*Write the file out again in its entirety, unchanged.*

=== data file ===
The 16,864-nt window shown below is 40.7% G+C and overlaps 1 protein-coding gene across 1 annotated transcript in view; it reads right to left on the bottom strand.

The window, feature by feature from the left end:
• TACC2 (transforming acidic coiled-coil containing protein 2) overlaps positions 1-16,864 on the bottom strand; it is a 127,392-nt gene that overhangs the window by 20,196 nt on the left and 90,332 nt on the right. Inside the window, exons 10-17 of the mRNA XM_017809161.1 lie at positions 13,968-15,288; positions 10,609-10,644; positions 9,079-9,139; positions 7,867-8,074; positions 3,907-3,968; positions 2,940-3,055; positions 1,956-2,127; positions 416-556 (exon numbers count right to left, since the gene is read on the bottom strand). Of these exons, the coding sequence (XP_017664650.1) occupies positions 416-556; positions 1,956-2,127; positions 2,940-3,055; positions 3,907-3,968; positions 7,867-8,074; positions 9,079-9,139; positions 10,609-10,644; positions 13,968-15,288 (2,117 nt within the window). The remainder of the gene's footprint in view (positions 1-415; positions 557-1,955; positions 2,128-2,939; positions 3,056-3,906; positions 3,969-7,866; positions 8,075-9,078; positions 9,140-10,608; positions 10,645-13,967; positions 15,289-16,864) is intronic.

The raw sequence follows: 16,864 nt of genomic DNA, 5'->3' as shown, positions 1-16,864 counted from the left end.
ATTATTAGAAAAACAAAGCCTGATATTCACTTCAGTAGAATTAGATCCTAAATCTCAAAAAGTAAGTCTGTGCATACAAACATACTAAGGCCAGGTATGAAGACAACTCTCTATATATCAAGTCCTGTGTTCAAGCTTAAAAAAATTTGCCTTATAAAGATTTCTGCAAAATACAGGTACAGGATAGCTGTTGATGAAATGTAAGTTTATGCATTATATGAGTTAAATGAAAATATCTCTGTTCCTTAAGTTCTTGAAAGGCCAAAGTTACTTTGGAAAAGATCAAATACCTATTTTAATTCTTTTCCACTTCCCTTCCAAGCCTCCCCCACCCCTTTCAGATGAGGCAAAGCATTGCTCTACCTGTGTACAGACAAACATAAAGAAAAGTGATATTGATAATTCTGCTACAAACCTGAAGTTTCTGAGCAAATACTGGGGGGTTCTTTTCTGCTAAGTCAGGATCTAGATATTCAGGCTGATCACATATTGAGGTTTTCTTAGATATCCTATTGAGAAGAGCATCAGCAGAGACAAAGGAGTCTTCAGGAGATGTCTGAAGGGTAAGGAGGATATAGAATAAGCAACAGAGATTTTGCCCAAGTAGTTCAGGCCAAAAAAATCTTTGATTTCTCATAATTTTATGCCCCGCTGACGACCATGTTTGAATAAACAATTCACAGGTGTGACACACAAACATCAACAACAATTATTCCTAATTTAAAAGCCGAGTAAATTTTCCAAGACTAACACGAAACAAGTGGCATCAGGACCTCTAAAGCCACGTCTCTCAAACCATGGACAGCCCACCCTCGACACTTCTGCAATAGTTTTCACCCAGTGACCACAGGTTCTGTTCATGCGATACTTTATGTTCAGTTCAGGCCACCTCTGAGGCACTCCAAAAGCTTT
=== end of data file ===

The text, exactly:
The 16,864-nt window shown below is 40.7% G+C and overlaps 1 protein-coding gene across 1 annotated transcript in view; it reads right to left on the bottom strand.

The window, feature by feature from the left end:
• TACC2 (transforming acidic coiled-coil containing protein 2) overlaps positions 1-16,864 on the bottom strand; it is a 127,392-nt gene that overhangs the window by 20,196 nt on the left and 90,332 nt on the right. Inside the window, exons 10-17 of the mRNA XM_017809161.1 lie at positions 13,968-15,288; positions 10,609-10,644; positions 9,079-9,139; positions 7,867-8,074; positions 3,907-3,968; positions 2,940-3,055; positions 1,956-2,127; positions 416-556 (exon numbers count right to left, since the gene is read on the bottom strand). Of these exons, the coding sequence (XP_017664650.1) occupies positions 416-556; positions 1,956-2,127; positions 2,940-3,055; positions 3,907-3,968; positions 7,867-8,074; positions 9,079-9,139; positions 10,609-10,644; positions 13,968-15,288 (2,117 nt within the window). The remainder of the gene's footprint in view (positions 1-415; positions 557-1,955; positions 2,128-2,939; positions 3,056-3,906; positions 3,969-7,866; positions 8,075-9,078; positions 9,140-10,608; positions 10,645-13,967; positions 15,289-16,864) is intronic.

The raw sequence follows: 16,864 nt of genomic DNA, 5'->3' as shown, positions 1-16,864 counted from the left end.
ATTATTAGAAAAACAAAGCCTGATATTCACTTCAGTAGAATTAGATCCTAAATCTCAAAAAGTAAGTCTGTGCATACAAACATACTAAGGCCAGGTATGAAGACAACTCTCTATATATCAAGTCCTGTGTTCAAGCTTAAAAAAATTTGCCTTATAAAGATTTCTGCAAAATACAGGTACAGGATAGCTGTTGATGAAATGTAAGTTTATGCATTATATGAGTTAAATGAAAATATCTCTGTTCCTTAAGTTCTTGAAAGGCCAAAGTTACTTTGGAAAAGATCAAATACCTATTTTAATTCTTTTCCACTTCCCTTCCAAGCCTCCCCCACCCCTTTCAGATGAGGCAAAGCATTGCTCTACCTGTGTACAGACAAACATAAAGAAAAGTGATATTGATAATTCTGCTACAAACCTGAAGTTTCTGAGCAAATACTGGGGGGTTCTTTTCTGCTAAGTCAGGATCTAGATATTCAGGCTGATCACATATTGAGGTTTTCTTAGATATCCTATTGAGAAGAGCATCAGCAGAGACAAAGGAGTCTTCAGGAGATGTCTGAAGGGTAAGGAGGATATAGAATAAGCAACAGAGATTTTGCCCAAGTAGTTCAGGCCAAAAAAATCTTTGATTTCTCATAATTTTATGCCCCGCTGACGACCATGTTTGAATAAACAATTCACAGGTGTGACACACAAACATCAACAACAATTATTCCTAATTTAAAAGCCGAGTAAATTTTCCAAGACTAACACGAAACAAGTGGCATCAGGACCTCTAAAGCCACGTCTCTCAAACCATGGACAGCCCACCCTCGACACTTCTGCAATAGTTTTCACCCAGTGACCACAGGTTCTGTTCATGCGATACTTTATGTTCAGTTCAGGCCACCTCTGAGGCACTCCAAAAGCTTT